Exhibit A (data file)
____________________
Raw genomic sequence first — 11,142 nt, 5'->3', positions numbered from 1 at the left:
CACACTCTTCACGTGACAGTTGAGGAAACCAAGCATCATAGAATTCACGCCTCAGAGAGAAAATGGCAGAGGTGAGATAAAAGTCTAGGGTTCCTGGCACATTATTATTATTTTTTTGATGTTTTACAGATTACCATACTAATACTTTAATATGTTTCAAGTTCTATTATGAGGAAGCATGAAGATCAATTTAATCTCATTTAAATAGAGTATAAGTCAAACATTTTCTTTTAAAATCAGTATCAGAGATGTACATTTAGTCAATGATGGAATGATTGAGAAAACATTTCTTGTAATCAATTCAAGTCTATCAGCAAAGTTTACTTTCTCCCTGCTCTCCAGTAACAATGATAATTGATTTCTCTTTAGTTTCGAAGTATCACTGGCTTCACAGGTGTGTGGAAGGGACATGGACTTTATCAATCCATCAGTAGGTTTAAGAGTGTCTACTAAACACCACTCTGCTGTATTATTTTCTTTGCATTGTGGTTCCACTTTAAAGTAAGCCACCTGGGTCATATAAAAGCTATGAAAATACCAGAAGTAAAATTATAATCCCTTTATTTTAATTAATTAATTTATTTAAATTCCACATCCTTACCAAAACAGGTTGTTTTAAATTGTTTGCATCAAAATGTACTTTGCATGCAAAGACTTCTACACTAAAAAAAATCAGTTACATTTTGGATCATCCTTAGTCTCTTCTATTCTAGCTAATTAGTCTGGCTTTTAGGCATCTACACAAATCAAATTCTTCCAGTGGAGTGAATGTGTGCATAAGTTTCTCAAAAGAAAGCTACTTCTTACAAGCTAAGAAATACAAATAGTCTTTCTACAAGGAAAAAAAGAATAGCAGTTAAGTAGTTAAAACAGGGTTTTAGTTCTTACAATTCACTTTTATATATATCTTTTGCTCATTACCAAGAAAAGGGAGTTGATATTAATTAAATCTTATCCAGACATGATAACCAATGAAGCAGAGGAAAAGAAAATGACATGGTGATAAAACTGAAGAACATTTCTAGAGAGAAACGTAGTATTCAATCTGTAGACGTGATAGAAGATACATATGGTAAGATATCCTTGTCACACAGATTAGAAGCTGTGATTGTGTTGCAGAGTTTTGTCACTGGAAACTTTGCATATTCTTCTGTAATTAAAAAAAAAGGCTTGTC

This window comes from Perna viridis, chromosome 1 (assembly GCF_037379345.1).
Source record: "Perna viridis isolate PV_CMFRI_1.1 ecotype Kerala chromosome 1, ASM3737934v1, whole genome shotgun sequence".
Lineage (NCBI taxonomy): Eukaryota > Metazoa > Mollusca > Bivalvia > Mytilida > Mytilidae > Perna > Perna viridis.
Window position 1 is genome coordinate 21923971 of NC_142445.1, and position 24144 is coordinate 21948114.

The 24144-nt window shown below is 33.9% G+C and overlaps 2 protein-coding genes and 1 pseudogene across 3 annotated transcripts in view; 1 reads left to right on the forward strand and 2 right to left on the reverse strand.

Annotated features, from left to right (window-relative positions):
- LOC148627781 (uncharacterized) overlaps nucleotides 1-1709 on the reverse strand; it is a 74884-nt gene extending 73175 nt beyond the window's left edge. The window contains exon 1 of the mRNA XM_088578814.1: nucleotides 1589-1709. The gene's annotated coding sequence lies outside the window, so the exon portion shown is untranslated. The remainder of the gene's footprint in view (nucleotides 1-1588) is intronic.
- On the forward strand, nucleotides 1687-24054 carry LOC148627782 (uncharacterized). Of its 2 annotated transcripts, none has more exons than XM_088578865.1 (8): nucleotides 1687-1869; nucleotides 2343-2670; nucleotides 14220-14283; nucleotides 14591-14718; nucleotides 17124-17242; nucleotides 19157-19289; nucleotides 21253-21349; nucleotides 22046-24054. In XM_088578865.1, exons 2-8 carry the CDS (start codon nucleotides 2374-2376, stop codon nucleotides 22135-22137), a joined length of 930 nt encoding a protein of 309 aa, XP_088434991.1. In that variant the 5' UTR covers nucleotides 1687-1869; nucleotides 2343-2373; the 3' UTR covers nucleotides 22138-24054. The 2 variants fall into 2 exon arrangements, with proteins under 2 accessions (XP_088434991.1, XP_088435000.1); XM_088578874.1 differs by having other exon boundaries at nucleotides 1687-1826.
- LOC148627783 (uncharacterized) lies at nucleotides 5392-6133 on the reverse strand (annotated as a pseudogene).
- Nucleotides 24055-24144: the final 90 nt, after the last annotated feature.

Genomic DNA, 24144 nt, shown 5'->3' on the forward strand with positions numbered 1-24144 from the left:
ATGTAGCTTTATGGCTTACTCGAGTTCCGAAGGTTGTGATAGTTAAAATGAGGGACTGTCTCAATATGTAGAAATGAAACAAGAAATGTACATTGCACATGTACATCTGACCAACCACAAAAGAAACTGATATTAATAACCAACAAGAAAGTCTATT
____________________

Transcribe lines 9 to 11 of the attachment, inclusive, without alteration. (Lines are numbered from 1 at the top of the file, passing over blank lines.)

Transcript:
- LOC148627781 (uncharacterized) overlaps nucleotides 1-1709 on the reverse strand; it is a 74884-nt gene extending 73175 nt beyond the window's left edge. The window contains exon 1 of the mRNA XM_088578814.1: nucleotides 1589-1709. The gene's annotated coding sequence lies outside the window, so the exon portion shown is untranslated. The remainder of the gene's footprint in view (nucleotides 1-1588) is intronic.
- On the forward strand, nucleotides 1687-24054 carry LOC148627782 (uncharacterized). Of its 2 annotated transcripts, none has more exons than XM_088578865.1 (8): nucleotides 1687-1869; nucleotides 2343-2670; nucleotides 14220-14283; nucleotides 14591-14718; nucleotides 17124-17242; nucleotides 19157-19289; nucleotides 21253-21349; nucleotides 22046-24054. In XM_088578865.1, exons 2-8 carry the CDS (start codon nucleotides 2374-2376, stop codon nucleotides 22135-22137), a joined length of 930 nt encoding a protein of 309 aa, XP_088434991.1. In that variant the 5' UTR covers nucleotides 1687-1869; nucleotides 2343-2373; the 3' UTR covers nucleotides 22138-24054. The 2 variants fall into 2 exon arrangements, with proteins under 2 accessions (XP_088434991.1, XP_088435000.1); XM_088578874.1 differs by having other exon boundaries at nucleotides 1687-1826.
- LOC148627783 (uncharacterized) lies at nucleotides 5392-6133 on the reverse strand (annotated as a pseudogene).